over possibilities that might arise in the case
of the disputed election of a South Australian
Liberal senator has again led to concerns about
the looseness of Section 15.
Claims that Senator-elect Jeannie Ferris, due to
take office on 1st July 1996, was disqualified
from taking a seat in the Senate, by having held
an office of profit under the Crown after being
elected, have led to suggestions that a person
in such a position need only, after becoming a
senator, resign at an expedient time before the
Senate actually sits and then, having ensured
that the disqualification has ceased, be
nominated to the Senate casual
vacancy created by the
resignation. The opportunities Section 15 gives
parties, incumbents, and governments to scheme,
with blatant disregard of voters' rights and
wishes, is improper and is a blot on the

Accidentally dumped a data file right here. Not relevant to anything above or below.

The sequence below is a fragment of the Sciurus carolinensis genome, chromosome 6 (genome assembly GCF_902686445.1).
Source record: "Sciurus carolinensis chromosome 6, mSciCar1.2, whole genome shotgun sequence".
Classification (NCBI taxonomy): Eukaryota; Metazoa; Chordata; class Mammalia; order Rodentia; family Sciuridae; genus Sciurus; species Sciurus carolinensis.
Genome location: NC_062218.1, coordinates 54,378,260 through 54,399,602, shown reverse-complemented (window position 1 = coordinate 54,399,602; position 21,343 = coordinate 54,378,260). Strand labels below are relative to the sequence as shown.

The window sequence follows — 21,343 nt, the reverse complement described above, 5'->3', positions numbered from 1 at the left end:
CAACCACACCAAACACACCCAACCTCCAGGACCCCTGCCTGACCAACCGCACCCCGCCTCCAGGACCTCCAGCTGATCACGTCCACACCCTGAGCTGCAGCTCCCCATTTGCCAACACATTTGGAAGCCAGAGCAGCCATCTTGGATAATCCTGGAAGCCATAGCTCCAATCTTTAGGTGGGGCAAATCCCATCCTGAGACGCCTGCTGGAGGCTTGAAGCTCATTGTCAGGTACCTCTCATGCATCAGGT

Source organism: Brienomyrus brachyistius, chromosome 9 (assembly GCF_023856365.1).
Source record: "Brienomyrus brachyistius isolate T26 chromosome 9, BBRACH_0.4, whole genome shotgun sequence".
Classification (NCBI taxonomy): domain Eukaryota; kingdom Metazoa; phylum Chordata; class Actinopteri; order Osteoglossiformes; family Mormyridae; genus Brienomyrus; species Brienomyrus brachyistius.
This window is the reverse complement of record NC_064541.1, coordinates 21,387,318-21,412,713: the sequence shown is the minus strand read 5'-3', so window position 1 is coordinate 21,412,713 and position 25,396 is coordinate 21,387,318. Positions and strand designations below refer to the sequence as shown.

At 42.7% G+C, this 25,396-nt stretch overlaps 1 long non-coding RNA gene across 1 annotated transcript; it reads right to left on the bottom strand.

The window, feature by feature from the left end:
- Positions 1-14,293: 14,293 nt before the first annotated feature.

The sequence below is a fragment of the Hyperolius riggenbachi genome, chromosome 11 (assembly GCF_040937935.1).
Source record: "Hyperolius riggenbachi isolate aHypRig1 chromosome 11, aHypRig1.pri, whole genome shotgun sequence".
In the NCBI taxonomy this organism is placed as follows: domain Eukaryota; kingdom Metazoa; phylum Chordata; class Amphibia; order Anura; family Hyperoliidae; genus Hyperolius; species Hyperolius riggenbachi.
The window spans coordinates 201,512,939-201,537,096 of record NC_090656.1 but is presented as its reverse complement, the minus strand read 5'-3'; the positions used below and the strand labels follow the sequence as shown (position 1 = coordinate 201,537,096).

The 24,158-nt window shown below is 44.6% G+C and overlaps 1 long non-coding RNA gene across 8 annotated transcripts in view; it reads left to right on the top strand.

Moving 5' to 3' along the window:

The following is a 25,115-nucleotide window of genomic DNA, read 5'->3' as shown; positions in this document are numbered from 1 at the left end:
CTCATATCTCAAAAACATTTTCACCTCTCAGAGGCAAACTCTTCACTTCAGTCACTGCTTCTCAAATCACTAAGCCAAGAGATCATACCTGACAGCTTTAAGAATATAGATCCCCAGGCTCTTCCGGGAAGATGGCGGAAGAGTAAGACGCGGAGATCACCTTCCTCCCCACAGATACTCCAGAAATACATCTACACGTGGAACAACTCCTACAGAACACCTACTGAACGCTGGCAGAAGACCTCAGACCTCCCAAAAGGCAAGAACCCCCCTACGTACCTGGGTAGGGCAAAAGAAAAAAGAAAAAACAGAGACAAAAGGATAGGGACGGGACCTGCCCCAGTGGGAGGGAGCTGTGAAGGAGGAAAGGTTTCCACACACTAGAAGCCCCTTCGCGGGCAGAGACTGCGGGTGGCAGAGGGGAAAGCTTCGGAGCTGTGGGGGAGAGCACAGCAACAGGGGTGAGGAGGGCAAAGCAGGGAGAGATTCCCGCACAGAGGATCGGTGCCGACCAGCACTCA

Australian Constitution. The impending
Constitutional Convention should work to have it
replaced by direct election, using the ballots
already cast for the vacating candidate, i.e.
Tasmanian and ACT style countback.
In May and June of 1996 eleven people occupied seats in the Parliament of the Commonwealth of Australia without their having been elected to those seats by the people of any State or Territory. A third of the senators from the most populous state, New South Wales, were unelected by the people.
Those eleven members were there filling casual vacancies that had arisen in the Senate. They were able to fill those vacancies without popular election under the provisions of Section 15 of the Constitution. That section fails to provide for the filling of casual vacancies by a countback of the ballot-papers cast at the poll at which the seats were last filled by popular vote, which is the democratic procedure laid down by law in Tasmania and the Australian Capital Territory. Filling casual vacancies by countback is one of the ACT's Hare-Clark provisions that can only be changed by a referendum or a two-thirds majority of the ACT Assembly. The eleven members, the first six listed continuing to sit as unelected members for the next three years and occupying a sixth of the seats in half the states, are: